mod <- lmer(TKW ~ treat + block + (1|block:treat),

Why can’t I just get the mean value per tray and then use these in a regular RCBD analysis? There are four tray means per treatment (one for each block), so the means data has a total of twelve observations. Ideally, the means would have been computed from ten plants on each tray. However, some observations are missing, so some means are based on only nine or eight observations. It is known the the standard error of a mean decreases with the number of observations, so some means will be more accurate than others. This difference in acuracy cannot be accounted for by a simple analysis of means. In fact, the analysis of means is not strictly valid because heterogeneity of variance is ignored. We will see later how a mixed model can be used for a more refined analysis.

Variance component estimates

We can extract the variance component estimates for our mixed model as follows:

mod %>% 
  VarCorr() %>% %>% 
  select(grp, vcov)
##           grp     vcov
## 1 block:treat  1.28148
## 2    Residual 34.34461


Thus, we can conduct an ANOVA for this model. As can be seen, the F-test of the ANOVA (using Kenward-Roger’s method for denominator degrees-of-freedom and F-statistic) does not find the treat effects to be statistically significant (p = 0.31 > 0.05).

mod %>% anova(ddf="Kenward-Roger")
## Type III Analysis of Variance Table with Kenward-Roger's method
##        Sum Sq Mean Sq NumDF  DenDF F value Pr(>F)
## treat  97.997  48.999     2 5.9920  1.4265 0.3114
## block 114.613  38.204     3 5.9689  1.1123 0.4153

Mean comparisons

Analogous to the result from the F-test in the ANOVA, the comparing the means does not find any significant differences between the treatment means either:

mean_comparisons <- mod %>% 
  emmeans(specs = "treat",
          lmer.df = "kenward-roger") %>% # get adjusted means for cultivars
  cld(adjust="tukey", Letters=letters) # add compact letter display

##  treat emmean   SE   df lower.CL upper.CL .group
##  Top1    30.6 1.13 6.06     26.9     34.3  a    
##  Top6    31.2 1.15 6.61     27.5     34.8  a    
##  Ctrl    33.1 1.10 5.39     29.4     36.9  a    
## Results are averaged over the levels of: block 
## Degrees-of-freedom method: kenward-roger 
## Confidence level used: 0.95 
## Conf-level adjustment: sidak method for 3 estimates 
## P value adjustment: tukey method for comparing a family of 3 estimates 
## significance level used: alpha = 0.05 
## NOTE: If two or more means share the same grouping symbol,
##       then we cannot show them to be different.
##       But we also did not show them to be the same.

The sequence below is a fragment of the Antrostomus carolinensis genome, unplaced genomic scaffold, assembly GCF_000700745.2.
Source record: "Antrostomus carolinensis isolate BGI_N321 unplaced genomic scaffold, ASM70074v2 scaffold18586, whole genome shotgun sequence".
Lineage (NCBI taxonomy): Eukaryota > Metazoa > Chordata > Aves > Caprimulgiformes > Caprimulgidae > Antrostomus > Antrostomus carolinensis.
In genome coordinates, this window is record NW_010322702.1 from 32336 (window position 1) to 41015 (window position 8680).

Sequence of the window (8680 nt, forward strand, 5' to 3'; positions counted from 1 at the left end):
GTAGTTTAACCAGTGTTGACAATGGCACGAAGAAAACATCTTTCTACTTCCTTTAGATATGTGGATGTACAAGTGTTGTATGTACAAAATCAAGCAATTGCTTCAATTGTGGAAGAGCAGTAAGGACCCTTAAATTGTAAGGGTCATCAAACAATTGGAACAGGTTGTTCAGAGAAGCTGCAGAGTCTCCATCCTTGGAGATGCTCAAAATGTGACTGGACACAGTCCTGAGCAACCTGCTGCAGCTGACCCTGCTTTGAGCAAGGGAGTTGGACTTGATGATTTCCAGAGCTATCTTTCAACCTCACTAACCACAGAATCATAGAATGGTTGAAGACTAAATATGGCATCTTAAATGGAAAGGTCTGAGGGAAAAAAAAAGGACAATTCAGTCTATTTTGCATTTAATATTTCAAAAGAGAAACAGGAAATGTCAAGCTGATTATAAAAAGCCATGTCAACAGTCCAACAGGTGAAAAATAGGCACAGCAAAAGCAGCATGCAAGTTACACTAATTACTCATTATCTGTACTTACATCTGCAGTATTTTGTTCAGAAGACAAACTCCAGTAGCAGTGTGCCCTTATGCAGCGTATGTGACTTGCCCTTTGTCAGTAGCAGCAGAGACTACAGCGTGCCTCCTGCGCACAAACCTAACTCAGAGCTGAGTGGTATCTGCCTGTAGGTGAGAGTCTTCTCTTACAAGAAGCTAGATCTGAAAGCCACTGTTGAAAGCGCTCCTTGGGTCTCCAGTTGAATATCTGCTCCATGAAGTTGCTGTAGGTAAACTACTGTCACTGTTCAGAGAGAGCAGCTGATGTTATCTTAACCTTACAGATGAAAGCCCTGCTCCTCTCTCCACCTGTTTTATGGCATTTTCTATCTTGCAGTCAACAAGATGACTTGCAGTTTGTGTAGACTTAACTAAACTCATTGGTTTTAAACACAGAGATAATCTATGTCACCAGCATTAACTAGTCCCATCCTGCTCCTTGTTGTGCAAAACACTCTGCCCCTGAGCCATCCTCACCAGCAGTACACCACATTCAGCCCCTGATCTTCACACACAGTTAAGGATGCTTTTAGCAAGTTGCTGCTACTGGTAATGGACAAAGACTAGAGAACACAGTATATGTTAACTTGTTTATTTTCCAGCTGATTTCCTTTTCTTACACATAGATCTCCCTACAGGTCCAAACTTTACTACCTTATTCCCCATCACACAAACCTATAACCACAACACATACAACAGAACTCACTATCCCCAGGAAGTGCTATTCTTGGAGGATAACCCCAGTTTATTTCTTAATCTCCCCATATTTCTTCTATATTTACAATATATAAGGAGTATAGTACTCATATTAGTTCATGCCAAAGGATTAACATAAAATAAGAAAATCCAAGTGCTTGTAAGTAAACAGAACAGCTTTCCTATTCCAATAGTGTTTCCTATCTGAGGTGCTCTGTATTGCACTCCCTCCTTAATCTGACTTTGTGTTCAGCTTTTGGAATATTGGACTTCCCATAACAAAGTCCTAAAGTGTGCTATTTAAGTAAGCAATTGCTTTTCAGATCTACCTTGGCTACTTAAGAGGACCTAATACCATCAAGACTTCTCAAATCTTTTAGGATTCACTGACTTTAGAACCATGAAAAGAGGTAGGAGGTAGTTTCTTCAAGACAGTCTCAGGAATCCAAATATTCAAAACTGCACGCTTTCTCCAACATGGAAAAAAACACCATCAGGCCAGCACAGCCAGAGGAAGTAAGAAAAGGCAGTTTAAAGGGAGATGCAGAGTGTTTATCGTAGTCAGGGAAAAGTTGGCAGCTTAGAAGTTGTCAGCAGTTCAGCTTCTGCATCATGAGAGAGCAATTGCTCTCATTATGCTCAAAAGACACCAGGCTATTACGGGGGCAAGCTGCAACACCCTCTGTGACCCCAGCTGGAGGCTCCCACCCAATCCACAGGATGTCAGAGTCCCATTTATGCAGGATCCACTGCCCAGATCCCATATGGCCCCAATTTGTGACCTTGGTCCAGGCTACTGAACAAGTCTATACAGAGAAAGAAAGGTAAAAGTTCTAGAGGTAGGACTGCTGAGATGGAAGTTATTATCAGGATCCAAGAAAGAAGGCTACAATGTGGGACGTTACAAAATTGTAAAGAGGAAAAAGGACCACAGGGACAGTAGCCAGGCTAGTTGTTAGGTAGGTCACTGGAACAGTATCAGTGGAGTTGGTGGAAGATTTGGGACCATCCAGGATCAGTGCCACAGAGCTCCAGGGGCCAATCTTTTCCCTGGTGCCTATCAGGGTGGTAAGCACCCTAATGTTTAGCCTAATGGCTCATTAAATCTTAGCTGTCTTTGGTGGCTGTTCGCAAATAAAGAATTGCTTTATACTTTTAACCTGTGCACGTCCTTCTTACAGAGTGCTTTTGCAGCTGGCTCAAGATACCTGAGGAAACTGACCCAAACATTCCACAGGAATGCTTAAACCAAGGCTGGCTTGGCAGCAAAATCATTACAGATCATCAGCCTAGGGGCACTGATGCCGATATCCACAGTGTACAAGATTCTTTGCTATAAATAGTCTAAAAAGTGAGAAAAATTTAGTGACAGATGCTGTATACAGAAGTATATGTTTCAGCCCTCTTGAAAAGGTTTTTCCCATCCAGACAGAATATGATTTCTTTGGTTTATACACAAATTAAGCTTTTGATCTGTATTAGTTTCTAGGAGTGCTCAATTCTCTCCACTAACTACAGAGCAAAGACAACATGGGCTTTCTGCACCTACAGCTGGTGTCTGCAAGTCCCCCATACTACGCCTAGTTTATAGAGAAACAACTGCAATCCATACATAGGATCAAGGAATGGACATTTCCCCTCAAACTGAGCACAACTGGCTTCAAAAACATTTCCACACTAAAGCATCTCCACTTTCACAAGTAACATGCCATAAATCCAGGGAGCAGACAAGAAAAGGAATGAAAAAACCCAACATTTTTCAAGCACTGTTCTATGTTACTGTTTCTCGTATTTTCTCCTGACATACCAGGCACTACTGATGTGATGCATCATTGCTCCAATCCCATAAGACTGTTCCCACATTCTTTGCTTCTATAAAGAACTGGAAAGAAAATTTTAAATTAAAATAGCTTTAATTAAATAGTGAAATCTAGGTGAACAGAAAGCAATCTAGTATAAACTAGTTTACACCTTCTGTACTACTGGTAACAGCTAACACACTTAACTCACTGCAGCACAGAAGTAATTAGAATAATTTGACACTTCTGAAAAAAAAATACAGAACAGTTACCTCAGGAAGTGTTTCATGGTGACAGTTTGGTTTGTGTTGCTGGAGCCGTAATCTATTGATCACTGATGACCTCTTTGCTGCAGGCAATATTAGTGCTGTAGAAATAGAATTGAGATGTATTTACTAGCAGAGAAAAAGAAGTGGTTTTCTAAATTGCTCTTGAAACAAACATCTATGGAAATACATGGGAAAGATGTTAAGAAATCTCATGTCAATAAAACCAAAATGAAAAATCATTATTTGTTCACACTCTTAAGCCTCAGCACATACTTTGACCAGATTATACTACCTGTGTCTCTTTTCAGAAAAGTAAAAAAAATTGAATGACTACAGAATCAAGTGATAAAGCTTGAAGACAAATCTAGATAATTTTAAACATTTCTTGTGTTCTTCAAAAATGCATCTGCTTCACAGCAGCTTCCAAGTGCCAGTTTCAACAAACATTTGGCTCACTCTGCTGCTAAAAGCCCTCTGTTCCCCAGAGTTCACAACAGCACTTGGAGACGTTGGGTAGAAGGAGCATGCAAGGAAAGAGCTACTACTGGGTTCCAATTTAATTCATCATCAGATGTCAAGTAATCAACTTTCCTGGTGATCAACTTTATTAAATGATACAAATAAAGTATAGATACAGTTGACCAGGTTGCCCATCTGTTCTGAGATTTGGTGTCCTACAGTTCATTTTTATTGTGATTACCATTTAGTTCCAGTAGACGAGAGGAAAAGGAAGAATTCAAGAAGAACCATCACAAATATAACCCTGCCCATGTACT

Note that if you would like to see the underyling individual contrasts/differences between adjusted means, simply add details = TRUE to the cld() statement. Also, find more information on mean comparisons and the Compact Letter Display in the separate Compact Letter Display Chapter

Present results

Mean comparisons

For this example we can create a plot that displays both the raw data and the results, i.e. the comparisons of the adjusted means that are based on the linear model. If you would rather have e.g. a bar plot to show these results, check out the separate Compact Letter Display Chapter

ggplot() +
  # black dots representing the raw data
    data = dat,
    aes(y = TKW, x = treat, fill = treat),
    fill_dots = "black",
    size_dots = 15
  ) +
  # red dots representing the adjusted means
    data = mean_comparisons,
    aes(y = emmean, x = treat),
    color = "red",
    position = position_nudge(x = - 0.2)
  ) +
  # red error bars representing the confidence limits of the adjusted means
    data = mean_comparisons,
    aes(ymin = lower.CL, ymax = upper.CL, x = treat),
    color = "red",
    width = 0.1,
    position = position_nudge(x = - 0.2)
  ) +
  # red letters 
    data = mean_comparisons,
    aes(y = emmean, x = treat, label = str_trim(.group)),
    color = "red",
    hjust = 1,
    position = position_nudge(x = -0.3)
  ) + 
  scale_fill_manual(name = "Treatment", values = treat_colors) +
  ylim(0, NA) + # force y-axis to start at 0
  ylab("Yield in t/ha") + # label y-axis
  xlab("Treatment") +      # label x-axis
  labs(caption = "Black dots represent raw data
       Red dots and error bars represent adjusted mean with 95% confidence limits per treatment
       Means followed by a common letter are not significantly different according to the Tukey-test") +
  theme_classic() + # clearer plot format 
  theme(plot.caption.position = "plot")

R-Code and exercise solutions

Please click here to find a folder with .R files. Each file contains

  • the entire R-code of each example combined, including
  • solutions to the respective exercise(s).

Please feel free to contact me about any of this!